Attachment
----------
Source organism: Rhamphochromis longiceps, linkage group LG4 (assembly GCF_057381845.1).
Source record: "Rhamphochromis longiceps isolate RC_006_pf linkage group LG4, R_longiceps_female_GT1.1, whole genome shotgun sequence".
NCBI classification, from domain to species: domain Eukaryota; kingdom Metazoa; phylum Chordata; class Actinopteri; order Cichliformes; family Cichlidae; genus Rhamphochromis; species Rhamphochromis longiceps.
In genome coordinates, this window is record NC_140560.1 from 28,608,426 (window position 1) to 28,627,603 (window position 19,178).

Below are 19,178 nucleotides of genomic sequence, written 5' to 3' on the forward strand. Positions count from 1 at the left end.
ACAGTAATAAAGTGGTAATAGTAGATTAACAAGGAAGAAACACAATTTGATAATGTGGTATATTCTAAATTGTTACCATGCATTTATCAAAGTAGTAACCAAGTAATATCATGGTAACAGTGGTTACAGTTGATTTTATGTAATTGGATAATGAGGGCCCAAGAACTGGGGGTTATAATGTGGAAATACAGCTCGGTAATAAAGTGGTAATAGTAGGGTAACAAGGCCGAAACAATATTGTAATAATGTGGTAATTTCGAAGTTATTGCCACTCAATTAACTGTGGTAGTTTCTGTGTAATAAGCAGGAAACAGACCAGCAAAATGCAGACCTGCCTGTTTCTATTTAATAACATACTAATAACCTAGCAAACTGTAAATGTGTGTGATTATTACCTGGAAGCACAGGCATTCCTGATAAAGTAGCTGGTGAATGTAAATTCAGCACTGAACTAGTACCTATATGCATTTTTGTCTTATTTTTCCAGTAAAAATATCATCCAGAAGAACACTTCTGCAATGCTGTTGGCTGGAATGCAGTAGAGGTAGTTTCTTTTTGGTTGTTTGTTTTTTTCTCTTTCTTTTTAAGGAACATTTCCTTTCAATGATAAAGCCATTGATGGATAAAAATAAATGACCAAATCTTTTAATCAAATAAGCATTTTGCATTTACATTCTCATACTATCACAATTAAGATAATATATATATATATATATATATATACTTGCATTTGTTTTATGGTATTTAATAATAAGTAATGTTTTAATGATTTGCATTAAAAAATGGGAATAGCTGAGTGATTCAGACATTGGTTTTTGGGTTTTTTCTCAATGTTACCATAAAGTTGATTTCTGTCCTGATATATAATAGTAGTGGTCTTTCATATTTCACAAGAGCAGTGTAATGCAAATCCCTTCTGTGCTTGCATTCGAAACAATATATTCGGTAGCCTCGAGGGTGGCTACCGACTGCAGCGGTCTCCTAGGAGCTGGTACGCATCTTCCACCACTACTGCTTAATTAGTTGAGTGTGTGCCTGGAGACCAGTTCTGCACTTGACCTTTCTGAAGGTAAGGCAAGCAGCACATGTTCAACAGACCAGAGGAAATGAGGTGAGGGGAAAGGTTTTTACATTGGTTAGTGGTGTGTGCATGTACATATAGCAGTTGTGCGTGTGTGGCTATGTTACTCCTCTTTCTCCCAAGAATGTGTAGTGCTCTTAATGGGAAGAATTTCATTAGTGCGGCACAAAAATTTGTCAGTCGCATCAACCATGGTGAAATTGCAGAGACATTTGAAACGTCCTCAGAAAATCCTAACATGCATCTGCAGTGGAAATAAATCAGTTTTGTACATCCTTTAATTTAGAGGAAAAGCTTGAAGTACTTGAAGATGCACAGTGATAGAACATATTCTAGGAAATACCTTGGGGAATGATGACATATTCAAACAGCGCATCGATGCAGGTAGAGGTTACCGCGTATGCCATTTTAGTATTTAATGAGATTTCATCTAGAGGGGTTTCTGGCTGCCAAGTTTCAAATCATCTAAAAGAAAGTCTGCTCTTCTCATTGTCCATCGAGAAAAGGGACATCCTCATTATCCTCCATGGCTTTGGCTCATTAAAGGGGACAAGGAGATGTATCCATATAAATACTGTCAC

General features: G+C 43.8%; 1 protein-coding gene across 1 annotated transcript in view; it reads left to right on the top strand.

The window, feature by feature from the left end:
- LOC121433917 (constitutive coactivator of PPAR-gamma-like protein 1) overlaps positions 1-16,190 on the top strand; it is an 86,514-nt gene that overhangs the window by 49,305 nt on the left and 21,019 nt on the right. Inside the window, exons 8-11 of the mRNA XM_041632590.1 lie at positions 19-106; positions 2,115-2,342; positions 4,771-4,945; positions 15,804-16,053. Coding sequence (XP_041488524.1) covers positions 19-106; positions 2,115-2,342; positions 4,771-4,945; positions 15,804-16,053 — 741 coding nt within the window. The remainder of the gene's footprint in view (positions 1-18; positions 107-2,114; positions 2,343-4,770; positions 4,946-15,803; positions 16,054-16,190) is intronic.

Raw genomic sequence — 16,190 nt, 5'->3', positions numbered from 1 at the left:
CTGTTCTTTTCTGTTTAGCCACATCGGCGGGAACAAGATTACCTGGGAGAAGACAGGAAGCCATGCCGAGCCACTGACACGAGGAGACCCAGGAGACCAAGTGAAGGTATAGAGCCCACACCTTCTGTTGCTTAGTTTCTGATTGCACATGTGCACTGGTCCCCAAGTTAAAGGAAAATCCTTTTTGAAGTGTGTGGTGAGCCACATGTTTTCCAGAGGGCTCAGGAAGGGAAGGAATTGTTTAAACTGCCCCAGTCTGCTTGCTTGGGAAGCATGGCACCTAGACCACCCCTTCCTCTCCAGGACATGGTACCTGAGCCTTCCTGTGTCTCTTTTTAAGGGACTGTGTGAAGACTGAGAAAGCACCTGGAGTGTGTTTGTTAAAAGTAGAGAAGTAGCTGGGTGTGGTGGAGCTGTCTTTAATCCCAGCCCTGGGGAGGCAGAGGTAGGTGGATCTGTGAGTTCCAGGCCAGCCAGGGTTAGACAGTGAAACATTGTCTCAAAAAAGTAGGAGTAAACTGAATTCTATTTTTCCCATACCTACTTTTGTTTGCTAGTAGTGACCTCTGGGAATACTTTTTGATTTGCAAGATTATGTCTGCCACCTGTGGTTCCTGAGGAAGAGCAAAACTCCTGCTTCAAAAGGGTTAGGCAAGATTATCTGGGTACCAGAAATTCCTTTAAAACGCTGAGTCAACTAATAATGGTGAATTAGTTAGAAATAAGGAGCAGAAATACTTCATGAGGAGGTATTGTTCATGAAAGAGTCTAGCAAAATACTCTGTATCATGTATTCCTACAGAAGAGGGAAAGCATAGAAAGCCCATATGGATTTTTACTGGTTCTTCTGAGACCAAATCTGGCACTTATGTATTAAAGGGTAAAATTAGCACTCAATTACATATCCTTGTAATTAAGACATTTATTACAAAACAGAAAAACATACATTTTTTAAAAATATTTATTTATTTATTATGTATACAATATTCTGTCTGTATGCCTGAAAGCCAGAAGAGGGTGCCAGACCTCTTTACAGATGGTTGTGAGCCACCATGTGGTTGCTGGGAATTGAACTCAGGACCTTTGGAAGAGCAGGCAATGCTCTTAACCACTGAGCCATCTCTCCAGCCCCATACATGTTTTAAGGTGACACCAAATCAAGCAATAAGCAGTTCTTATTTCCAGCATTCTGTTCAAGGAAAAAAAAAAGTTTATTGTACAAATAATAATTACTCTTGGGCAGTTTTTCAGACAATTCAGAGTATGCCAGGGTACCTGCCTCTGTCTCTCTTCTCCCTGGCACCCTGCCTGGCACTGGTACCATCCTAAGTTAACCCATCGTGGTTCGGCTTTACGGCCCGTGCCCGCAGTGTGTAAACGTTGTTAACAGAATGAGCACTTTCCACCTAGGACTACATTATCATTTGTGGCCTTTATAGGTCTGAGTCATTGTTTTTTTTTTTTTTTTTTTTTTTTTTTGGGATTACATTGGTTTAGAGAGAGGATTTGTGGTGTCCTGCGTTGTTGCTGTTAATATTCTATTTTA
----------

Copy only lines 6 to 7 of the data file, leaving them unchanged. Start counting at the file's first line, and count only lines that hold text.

ACAGTAATAAAGTGGTAATAGTAGATTAACAAGGAAGAAACACAATTTGATAATGTGGTATATTCTAAATTGTTACCATGCATTTATCAAAGTAGTAACCAAGTAATATCATGGTAACAGTGGTTACAGTTGATTTTATGTAATTGGATAATGAGGGCCCAAGAACTGGGGGTTATAATGTGGAAATACAGCTCGGTAATAAAGTGGTAATAGTAGGGTAACAAGGCCGAAACAATATTGTAATAATGTGGTAATTTCGAAGTTATTGCCACTCAATTAACTGTGGTAGTTTCTGTGTAATAAGCAGGAAACAGACCAGCAAAATGCAGACCTGCCTGTTTCTATTTAATAACATACTAATAACCTAGCAAACTGTAAATGTGTGTGATTATTACCTGGAAGCACAGGCATTCCTGATAAAGTAGCTGGTGAATGTAAATTCAGCACTGAACTAGTACCTATATGCATTTTTGTCTTATTTTTCCAGTAAAAATATCATCCAGAAGAACACTTCTGCAATGCTGTTGGCTGGAATGCAGTAGAGGTAGTTTCTTTTTGGTTGTTTGTTTTTTTCTCTTTCTTTTTAAGGAACATTTCCTTTCAATGATAAAGCCATTGATGGATAAAAATAAATGACCAAATCTTTTAATCAAATAAGCATTTTGCATTTACATTCTCATACTATCACAATTAAGATAATATATATATATATATATATATATACTTGCATTTGTTTTATGGTATTTAATAATAAGTAATGTTTTAATGATTTGCATTAAAAAATGGGAATAGCTGAGTGATTCAGACATTGGTTTTTGGGTTTTTTCTCAATGTTACCATAAAGTTGATTTCTGTCCTGATATATAATAGTAGTGGTCTTTCATATTTCACAAGAGCAGTGTAATGCAAATCCCTTCTGTGCTTGCATTCGAAACAATATATTCGGTAGCCTCGAGGGTGGCTACCGACTGCAGCGGTCTCCTAGGAGCTGGTACGCATCTTCCACCACTACTGCTTAATTAGTTGAGTGTGTGCCTGGAGACCAGTTCTGCACTTGACCTTTCTGAAGGTAAGGCAAGCAGCACATGTTCAACAGACCAGAGGAAATGAGGTGAGGGGAAAGGTTTTTACATTGGTTAGTGGTGTGTGCATGTACATATAGCAGTTGTGCGTGTGTGGCTATGTTACTCCTCTTTCTCCCAAGAATGTGTAGTGCTCTTAATGGGAAGAATTTCATTAGTGCGGCACAAAAATTTGTCAGTCGCATCAACCATGGTGAAATTGCAGAGACATTTGAAACGTCCTCAGAAAATCCTAACATGCATCTGCAGTGGAAATAAATCAGTTTTGTACATCCTTTAATTTAGAGGAAAAGCTTGAAGTACTTGAAGATGCACAGTGATAGAACATATTCTAGGAAATACCTTGGGGAATGATGACATATTCAAACAGCGCATCGATGCAGGTAGAGGTTACCGCGTATGCCATTTTAGTATTTAATGAGATTTCATCTAGAGGGGTTTCTGGCTGCCAAGTTTCAAATCATCTAAAAGAAAGTCTGCTCTTCTCATTGTCCATCGAGAAAAGGGACATCCTCATTATCCTCCATGGCTTTGGCTCATTAAAGGGGACAAGGAGATGTATCCATATAAATACTGTCAC

General features: G+C 43.8%; 1 protein-coding gene across 1 annotated transcript in view; it reads left to right on the top strand.